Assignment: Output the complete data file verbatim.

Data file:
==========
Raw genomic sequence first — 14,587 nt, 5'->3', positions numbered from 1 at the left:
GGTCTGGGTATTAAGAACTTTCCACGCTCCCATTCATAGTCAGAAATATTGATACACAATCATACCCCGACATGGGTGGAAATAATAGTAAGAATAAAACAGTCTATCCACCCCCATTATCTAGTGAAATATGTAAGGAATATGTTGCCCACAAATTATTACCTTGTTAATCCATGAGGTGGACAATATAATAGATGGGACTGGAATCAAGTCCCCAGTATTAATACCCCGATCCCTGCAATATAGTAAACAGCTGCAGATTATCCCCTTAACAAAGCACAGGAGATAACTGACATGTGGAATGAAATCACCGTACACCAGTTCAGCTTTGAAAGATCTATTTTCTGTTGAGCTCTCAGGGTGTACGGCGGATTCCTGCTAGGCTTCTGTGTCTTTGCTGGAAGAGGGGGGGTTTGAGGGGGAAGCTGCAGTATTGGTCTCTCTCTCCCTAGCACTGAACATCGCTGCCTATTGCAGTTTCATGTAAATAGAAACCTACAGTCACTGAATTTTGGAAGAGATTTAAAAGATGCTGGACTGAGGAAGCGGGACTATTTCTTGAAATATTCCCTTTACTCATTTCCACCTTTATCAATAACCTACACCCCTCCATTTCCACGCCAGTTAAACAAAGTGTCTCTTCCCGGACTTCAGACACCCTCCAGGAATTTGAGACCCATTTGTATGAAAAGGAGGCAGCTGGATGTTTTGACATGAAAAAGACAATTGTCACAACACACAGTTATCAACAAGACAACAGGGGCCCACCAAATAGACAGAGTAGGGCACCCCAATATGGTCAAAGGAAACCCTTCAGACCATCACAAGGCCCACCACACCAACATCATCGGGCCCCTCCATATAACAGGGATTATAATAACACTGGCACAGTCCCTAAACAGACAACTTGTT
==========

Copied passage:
Raw genomic sequence first — 14,587 nt, 5'->3', positions numbered from 1 at the left:
GGTCTGGGTATTAAGAACTTTCCACGCTCCCATTCATAGTCAGAAATATTGATACACAATCATACCCCGACATGGGTGGAAATAATAGTAAGAATAAAACAGTCTATCCACCCCCATTATCTAGTGAAATATGTAAGGAATATGTTGCCCACAAATTATTACCTTGTTAATCCATGAGGTGGACAATATAATAGATGGGACTGGAATCAAGTCCCCAGTATTAATACCCCGATCCCTGCAATATAGTAAACAGCTGCAGATTATCCCCTTAACAAAGCACAGGAGATAACTGACATGTGGAATGAAATCACCGTACACCAGTTCAGCTTTGAAAGATCTATTTTCTGTTGAGCTCTCAGGGTGTACGGCGGATTCCTGCTAGGCTTCTGTGTCTTTGCTGGAAGAGGGGGGGTTTGAGGGGGAAGCTGCAGTATTGGTCTCTCTCTCCCTAGCACTGAACATCGCTGCCTATTGCAGTTTCATGTAAATAGAAACCTACAGTCACTGAATTTTGGAAGAGATTTAAAAGATGCTGGACTGAGGAAGCGGGACTATTTCTTGAAATATTCCCTTTACTCATTTCCACCTTTATCAATAACCTACACCCCTCCATTTCCACGCCAGTTAAACAAAGTGTCTCTTCCCGGACTTCAGACACCCTCCAGGAATTTGAGACCCATTTGTATGAAAAGGAGGCAGCTGGATGTTTTGACATGAAAAAGACAATTGTCACAACACACAGTTATCAACAAGACAACAGGGGCCCACCAAATAGACAGAGTAGGGCACCCCAATATGGTCAAAGGAAACCCTTCAGACCATCACAAGGCCCACCACACCAACATCATCGGGCCCCTCCATATAACAGGGATTATAATAACACTGGCACAGTCCCTAAACAGACAACTTGTT